Len is right, technology is good, but we can't depend on it. Some guys couldn't even get the truck to the front door if the GPS went out. We can't let technology replace our skills.
    I'm with you. I'm talking about the guys that do obviously stupid things, and then act like they're bad-@$$ess and the best thing that ever happened to the fireservice. I got over having dirty turnouts years ago. You can't drink beer in the burn ward.

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    Quote Originally Posted by johnsb View Post
    I'm with you. I'm talking about the guys that do obviously stupid things, and then act like they're bad-@$$ess and the best thing that ever happened to the fireservice. I got over having dirty turnouts years ago. You can't drink beer in the burn ward.
    Yeah, I would say there is a middle ground in safety we should look for that lies between "The house is on fire, we can't go inside!" and "SCBAs are for little girls, real men breath smoke."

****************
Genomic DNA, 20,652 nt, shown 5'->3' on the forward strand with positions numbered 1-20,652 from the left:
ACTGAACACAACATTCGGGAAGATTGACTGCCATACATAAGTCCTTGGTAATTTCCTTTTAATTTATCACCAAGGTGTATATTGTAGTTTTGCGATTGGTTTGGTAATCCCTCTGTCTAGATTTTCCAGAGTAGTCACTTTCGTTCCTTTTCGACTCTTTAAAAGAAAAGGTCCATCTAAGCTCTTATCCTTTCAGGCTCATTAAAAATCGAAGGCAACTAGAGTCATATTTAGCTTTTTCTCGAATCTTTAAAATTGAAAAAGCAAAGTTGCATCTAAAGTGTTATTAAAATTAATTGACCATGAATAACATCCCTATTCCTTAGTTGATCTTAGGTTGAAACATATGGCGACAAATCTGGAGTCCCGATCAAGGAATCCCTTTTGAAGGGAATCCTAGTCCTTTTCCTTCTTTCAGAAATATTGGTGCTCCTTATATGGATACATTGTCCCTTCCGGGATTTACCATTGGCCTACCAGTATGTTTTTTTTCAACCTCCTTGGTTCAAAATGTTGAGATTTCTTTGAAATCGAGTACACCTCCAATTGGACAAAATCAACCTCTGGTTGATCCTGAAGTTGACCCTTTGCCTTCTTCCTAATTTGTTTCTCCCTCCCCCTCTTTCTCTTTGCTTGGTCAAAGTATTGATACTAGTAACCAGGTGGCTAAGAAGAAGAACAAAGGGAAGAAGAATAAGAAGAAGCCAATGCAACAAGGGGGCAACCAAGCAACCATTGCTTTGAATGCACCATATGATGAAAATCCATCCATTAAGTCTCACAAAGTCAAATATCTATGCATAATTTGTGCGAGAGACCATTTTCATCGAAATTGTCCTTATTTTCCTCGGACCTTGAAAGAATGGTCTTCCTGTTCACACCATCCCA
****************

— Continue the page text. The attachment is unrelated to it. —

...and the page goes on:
It's just that, like politics, you usually only hear stuff from the two extremes.

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    Quote Originally Posted by Bones42 View Post
    Maybe the lack of embracing technology is why 100+ are still being killed....

    Maybe too much of "that's the way we always did it" is why 100+ are still being killed....

    Just sayin
    100 a year aren't being killed.

    Maybe 20-30 a year are being killed.

    Most of the rest are dying. There's a difference.

    We could cut the number of LODDs by at least 30% tomorrow- stop counting 75 year old guys who stroke out 20 hours after they directed traffic at an MVA for 15 minutes.

    Wearing a seatbelt 100% of the time, not driving like a moron, getting a yearly physical, spending some time in the gym, and going on a collective diet would take care of most of the rest.
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    Quote Originally Posted by nameless View Post
    Firemen bitch about "safety sams" when they advocate abdicating our duties and letting civilians die because they don't want to risk messing up their hair. I read more articles looking for way to tell ourselves that people are dead or dieing inside so we can tell ourselves not going in was "ok". They'd rather train on that, than how to competently operate in a burning building and get the trapped occupant(s) out. I'm all for safety and being alive at the end of the shift, I'm just not into letting civilians be injured or killed to do it.

    Len is right, technology is good, but we can't depend on it. Some guys couldn't even get the truck to the front door if the GPS went out. We can't let technology replace our skills.